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    THE online petition urging Queensland’s Attorney-General to appeal the downgrading of Gerard Baden-Clay’s murder conviction had amassed more than 122,000 signatures when it closed yesterday.

    Denise Morcombe (right) with Allison Baden-Clay’s family and friends at the #doingitforallison rally in King George Square last Friday. Picture: Tara Croser



    http://www.couriermail.com.au/news/...n/news-story/ee57f68f88aab1cc656db47ea2cc61e0
     

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  12. LadyBird1

    LadyBird1 Member

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    Very well written Fuskier. I suspect you are very close to the mark.
    The only criticism from me is this: He would need the body to stay in a place long enough for evidence to become murky. Had the body floated away and not ever been found: His claim an the all important insurance money would be delayed. Tut tut! How terrible. The worst scenario for Baden Clay in his own eyes.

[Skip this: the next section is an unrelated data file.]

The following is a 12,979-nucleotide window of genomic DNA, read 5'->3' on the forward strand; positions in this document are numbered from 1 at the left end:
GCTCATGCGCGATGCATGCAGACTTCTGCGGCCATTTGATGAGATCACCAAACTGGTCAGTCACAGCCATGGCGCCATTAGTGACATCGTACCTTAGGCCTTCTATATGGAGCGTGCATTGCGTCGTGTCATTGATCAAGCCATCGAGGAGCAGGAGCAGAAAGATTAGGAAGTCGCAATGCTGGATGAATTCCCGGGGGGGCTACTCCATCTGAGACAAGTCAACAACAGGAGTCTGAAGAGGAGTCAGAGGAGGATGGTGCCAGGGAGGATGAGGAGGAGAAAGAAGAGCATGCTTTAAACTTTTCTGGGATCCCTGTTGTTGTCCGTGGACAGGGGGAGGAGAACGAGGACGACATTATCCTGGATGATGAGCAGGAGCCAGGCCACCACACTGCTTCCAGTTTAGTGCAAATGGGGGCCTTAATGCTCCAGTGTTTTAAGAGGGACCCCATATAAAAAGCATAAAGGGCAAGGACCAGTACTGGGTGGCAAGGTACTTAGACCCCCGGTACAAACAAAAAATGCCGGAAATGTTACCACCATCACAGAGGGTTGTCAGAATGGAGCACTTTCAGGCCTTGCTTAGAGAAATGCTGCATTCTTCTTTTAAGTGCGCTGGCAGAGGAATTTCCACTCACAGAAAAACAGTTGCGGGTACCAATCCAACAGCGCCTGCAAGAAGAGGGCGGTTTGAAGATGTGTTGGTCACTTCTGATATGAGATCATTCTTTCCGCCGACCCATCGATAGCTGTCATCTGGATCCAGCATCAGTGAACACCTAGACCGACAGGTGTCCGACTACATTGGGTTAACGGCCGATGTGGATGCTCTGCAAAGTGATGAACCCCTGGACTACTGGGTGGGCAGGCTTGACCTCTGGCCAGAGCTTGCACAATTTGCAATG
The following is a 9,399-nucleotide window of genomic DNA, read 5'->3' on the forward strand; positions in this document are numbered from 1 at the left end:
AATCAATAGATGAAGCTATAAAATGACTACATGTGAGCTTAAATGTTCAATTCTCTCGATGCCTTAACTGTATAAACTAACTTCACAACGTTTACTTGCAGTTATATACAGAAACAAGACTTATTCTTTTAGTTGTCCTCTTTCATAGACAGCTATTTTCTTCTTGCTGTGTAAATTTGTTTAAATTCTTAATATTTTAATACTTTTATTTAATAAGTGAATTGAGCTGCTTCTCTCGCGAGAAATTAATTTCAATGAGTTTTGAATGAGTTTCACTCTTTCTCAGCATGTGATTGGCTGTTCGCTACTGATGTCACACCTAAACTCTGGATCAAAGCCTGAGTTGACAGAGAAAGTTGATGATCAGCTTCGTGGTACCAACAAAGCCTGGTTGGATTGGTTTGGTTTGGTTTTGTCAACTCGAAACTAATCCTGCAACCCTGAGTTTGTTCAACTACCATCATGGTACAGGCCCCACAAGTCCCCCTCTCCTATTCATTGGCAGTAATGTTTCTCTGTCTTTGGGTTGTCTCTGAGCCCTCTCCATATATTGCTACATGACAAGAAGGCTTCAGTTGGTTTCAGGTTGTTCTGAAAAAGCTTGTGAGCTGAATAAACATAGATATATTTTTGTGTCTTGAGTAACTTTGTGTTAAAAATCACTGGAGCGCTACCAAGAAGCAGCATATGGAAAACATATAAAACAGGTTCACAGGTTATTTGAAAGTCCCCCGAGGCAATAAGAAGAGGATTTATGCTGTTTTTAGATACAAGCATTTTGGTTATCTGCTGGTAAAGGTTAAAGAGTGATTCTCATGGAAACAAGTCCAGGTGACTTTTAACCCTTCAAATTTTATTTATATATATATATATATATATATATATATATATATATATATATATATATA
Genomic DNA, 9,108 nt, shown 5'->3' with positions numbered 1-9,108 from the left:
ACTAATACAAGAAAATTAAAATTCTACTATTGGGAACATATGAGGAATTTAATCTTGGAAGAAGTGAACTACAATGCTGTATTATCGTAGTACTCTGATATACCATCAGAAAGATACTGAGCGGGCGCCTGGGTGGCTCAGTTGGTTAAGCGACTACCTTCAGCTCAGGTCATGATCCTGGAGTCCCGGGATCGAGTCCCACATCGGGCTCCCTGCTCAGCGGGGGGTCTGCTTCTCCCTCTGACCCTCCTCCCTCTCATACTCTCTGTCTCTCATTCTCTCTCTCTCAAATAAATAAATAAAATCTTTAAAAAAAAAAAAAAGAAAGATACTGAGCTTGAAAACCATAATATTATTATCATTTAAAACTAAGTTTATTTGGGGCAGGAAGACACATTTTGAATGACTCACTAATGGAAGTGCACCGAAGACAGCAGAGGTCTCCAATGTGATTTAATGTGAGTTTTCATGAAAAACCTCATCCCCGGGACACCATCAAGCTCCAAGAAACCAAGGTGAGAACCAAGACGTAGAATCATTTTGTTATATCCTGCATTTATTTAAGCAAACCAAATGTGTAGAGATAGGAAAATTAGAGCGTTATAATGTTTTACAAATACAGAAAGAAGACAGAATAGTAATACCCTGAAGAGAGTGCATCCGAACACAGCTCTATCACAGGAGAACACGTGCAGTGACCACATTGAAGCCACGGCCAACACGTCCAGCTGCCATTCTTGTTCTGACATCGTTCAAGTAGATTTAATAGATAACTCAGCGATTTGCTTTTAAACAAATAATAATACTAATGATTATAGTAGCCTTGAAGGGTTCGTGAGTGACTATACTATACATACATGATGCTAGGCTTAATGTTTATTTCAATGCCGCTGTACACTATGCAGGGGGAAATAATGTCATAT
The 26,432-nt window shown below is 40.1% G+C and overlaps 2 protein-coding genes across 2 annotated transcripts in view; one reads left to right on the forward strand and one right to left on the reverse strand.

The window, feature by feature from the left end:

He appears to completely oblivious to social criticism. His only focus; himself.
    Even in this matter, Baden Clay remains a Law unto himself. In this regard Baden Clay has been true to form.
     
  13. Couldbe

    Couldbe Well-Known Member

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    He seems to make a study of the Law ..... he googled 'Taking the Fifth', he took notes all throughout the duration of his Committal and his Trial.
    He wrote a note to be delivered to the Trial Judge saying he hadn't felt he had made himself quite clear enough on the witness stand the day before; following which a change from the charge of Murder was sought by the Defence.

    ........... has he outsmarted the Appeal Judges and was able to set the scene for his own Appeal which followed quickly?
     
  14. LadyBird1

    LadyBird1 Member

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    Ah yes, The Law ... And how to out-smart it. Baden Clay to a tee....
     
  15. LadyBird1

    LadyBird1 Member

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    A matter somewhat personal has been niggling at my senses. Slightly related, and slightly not, and the reason this entire matter became personal to me: